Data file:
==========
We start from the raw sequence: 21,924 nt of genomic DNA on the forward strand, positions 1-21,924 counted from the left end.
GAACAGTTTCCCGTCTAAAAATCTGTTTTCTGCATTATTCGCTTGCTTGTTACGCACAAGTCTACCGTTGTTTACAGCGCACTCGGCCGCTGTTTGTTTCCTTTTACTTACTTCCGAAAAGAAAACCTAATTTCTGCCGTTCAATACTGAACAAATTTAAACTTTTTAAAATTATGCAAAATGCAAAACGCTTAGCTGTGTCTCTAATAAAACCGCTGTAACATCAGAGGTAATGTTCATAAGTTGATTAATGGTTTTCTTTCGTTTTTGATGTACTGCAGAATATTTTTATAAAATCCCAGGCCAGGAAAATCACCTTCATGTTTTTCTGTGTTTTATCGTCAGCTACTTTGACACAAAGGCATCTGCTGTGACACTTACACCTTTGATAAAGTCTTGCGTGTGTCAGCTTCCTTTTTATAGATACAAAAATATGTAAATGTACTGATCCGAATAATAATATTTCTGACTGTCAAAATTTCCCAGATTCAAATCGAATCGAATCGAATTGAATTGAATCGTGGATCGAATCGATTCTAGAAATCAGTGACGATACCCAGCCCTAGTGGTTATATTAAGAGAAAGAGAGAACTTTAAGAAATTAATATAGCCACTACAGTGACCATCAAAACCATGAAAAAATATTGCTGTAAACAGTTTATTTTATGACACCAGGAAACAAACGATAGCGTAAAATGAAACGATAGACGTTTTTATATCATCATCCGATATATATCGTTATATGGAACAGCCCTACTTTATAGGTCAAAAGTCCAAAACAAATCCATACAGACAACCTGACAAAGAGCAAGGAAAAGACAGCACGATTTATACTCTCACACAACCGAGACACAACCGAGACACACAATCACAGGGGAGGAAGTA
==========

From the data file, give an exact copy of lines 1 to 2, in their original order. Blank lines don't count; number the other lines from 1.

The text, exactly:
We start from the raw sequence: 21,924 nt of genomic DNA on the forward strand, positions 1-21,924 counted from the left end.
GAACAGTTTCCCGTCTAAAAATCTGTTTTCTGCATTATTCGCTTGCTTGTTACGCACAAGTCTACCGTTGTTTACAGCGCACTCGGCCGCTGTTTGTTTCCTTTTACTTACTTCCGAAAAGAAAACCTAATTTCTGCCGTTCAATACTGAACAAATTTAAACTTTTTAAAATTATGCAAAATGCAAAACGCTTAGCTGTGTCTCTAATAAAACCGCTGTAACATCAGAGGTAATGTTCATAAGTTGATTAATGGTTTTCTTTCGTTTTTGATGTACTGCAGAATATTTTTATAAAATCCCAGGCCAGGAAAATCACCTTCATGTTTTTCTGTGTTTTATCGTCAGCTACTTTGACACAAAGGCATCTGCTGTGACACTTACACCTTTGATAAAGTCTTGCGTGTGTCAGCTTCCTTTTTATAGATACAAAAATATGTAAATGTACTGATCCGAATAATAATATTTCTGACTGTCAAAATTTCCCAGATTCAAATCGAATCGAATCGAATTGAATTGAATCGTGGATCGAATCGATTCTAGAAATCAGTGACGATACCCAGCCCTAGTGGTTATATTAAGAGAAAGAGAGAACTTTAAGAAATTAATATAGCCACTACAGTGACCATCAAAACCATGAAAAAATATTGCTGTAAACAGTTTATTTTATGACACCAGGAAACAAACGATAGCGTAAAATGAAACGATAGACGTTTTTATATCATCATCCGATATATATCGTTATATGGAACAGCCCTACTTTATAGGTCAAAAGTCCAAAACAAATCCATACAGACAACCTGACAAAGAGCAAGGAAAAGACAGCACGATTTATACTCTCACACAACCGAGACACAACCGAGACACACAATCACAGGGGAGGAAGTA